Historic England’s latest Heritage at Risk list has been published and there are now 36 sites across East Yorkshire – including two in Hull – that have been put on the register.
The programme itself includes places that are at most risk of being lost because of decay, neglect or inappropriate development, the Hull Daily Mail reports.
St Andrew’s Dock in Hull has been described as very bad by Historic England and no significant change has been seen, although there are campaign groups in and around the Hessle Road area that are trying to secure help in order to maintain the site and transform the dock area.
The condition of Beverley Road has also been described as very bad by Historic England, although it was acknowledged that this has been improved.
Elsewhere in East Riding, there are similar problems. In Paull, for example, the Paull Point Battery at the Coastal Artillery Battery and Submarine Mining Establishment, which was designed to defend Hull and the Humber, is now seeing its buildings deteriorate, although it is still in use as a museum.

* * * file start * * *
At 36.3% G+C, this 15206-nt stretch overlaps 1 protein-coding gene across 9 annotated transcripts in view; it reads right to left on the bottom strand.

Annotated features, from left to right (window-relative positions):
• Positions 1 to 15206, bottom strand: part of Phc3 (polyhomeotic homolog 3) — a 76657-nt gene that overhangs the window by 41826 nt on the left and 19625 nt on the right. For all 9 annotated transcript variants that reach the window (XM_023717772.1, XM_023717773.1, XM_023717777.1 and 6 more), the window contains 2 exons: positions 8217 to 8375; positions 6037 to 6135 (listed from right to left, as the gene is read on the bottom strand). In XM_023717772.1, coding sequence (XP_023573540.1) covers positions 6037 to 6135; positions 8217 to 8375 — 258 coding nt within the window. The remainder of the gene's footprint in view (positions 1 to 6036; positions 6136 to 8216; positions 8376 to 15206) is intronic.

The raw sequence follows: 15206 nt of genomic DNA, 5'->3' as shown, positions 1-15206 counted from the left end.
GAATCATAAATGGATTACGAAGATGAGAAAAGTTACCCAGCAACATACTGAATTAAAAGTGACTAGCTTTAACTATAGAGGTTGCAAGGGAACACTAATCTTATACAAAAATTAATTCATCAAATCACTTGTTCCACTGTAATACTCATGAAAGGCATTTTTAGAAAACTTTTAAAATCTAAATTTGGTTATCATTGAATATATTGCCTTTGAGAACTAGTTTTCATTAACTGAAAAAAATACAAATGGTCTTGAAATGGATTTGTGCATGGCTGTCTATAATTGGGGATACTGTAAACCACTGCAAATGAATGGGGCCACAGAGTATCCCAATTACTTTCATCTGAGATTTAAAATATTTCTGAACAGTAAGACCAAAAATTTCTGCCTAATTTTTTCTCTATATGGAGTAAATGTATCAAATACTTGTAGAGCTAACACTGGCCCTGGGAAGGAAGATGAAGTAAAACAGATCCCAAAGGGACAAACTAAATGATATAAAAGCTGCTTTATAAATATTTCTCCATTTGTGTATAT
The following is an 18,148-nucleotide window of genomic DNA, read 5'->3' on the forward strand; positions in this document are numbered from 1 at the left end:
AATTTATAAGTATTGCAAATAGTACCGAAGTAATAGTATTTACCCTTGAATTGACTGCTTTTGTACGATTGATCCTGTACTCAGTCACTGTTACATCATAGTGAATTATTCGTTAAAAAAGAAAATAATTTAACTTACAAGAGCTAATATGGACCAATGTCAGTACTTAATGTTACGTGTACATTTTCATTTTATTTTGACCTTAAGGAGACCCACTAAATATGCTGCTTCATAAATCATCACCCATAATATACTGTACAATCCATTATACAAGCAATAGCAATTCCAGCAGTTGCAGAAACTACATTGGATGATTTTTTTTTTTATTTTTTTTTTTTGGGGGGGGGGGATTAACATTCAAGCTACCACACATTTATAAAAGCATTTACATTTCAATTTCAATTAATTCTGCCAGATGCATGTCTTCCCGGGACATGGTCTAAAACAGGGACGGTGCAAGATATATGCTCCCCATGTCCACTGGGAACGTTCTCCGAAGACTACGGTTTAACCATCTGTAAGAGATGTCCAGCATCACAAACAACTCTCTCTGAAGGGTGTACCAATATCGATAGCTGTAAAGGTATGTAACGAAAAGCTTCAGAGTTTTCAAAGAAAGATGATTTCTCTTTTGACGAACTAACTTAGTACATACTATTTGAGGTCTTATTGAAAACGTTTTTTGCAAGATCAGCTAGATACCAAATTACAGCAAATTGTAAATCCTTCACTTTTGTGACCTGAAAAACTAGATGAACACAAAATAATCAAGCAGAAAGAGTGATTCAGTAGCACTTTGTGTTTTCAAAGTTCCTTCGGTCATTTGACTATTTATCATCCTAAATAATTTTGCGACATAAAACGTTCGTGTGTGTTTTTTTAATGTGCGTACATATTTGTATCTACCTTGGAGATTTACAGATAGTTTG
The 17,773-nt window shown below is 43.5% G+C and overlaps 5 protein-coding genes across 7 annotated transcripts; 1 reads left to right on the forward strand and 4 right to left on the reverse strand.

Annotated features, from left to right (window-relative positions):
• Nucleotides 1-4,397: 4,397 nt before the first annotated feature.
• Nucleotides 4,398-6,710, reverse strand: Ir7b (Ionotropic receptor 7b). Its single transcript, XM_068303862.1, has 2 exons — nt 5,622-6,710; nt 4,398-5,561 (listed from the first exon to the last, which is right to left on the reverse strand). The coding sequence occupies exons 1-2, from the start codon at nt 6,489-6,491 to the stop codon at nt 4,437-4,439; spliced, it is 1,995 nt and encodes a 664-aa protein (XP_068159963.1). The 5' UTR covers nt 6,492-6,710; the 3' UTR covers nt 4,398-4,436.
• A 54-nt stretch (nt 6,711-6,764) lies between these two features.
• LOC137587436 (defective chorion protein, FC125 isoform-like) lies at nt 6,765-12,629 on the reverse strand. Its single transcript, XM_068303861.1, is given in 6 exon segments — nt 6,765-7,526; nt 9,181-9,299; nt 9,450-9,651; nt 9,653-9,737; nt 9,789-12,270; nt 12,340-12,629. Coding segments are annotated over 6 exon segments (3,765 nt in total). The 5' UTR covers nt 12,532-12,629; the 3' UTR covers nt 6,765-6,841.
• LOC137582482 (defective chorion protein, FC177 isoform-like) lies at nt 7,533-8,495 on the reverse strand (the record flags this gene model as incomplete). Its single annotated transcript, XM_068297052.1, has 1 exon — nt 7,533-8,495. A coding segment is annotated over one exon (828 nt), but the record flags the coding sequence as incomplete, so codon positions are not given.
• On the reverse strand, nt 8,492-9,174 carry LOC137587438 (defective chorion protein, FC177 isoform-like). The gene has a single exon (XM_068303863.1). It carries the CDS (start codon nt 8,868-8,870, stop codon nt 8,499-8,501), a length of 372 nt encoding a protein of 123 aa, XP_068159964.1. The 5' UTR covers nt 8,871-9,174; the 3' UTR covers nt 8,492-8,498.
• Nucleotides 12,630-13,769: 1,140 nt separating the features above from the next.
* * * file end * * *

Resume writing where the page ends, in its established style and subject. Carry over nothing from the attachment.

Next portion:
The Paull Holme Tower, also in Paull, was restored and given a new roof in 1871 but since then it has fallen into ruin again. A grant from Historic England has supported the rebuilding of the crenellations and other work but further repairs are still required to the ground floor vault and low-level brickwork.
In Willerby, meanwhile, the Haltemprice Priority Farmhouse – which can be dated as far back as the 17th century – is in a very advanced state of decay. Permissions for repair and residential reuse were granted seven years ago but these have now expired.
Late last year, Historic England noted that in the past 12 months, almost £10 million was spent in grants to help support some of the UK’s best loved and most important historic sites.
Chief executive of the organisation Duncan Wilson commented at the time: “Over the past 20 years we have used the Heritage at Risk Register to highlight places in need of care and attention.
“We have dedicated time, expertise and money to bring these special but threatened places back into use, and we are proud to have played our part in saving them from neglect. Despite the successes, other places continue to fall into disrepair. They have been added to this year’s Register and we will focus our attention on them in the years ahead.”
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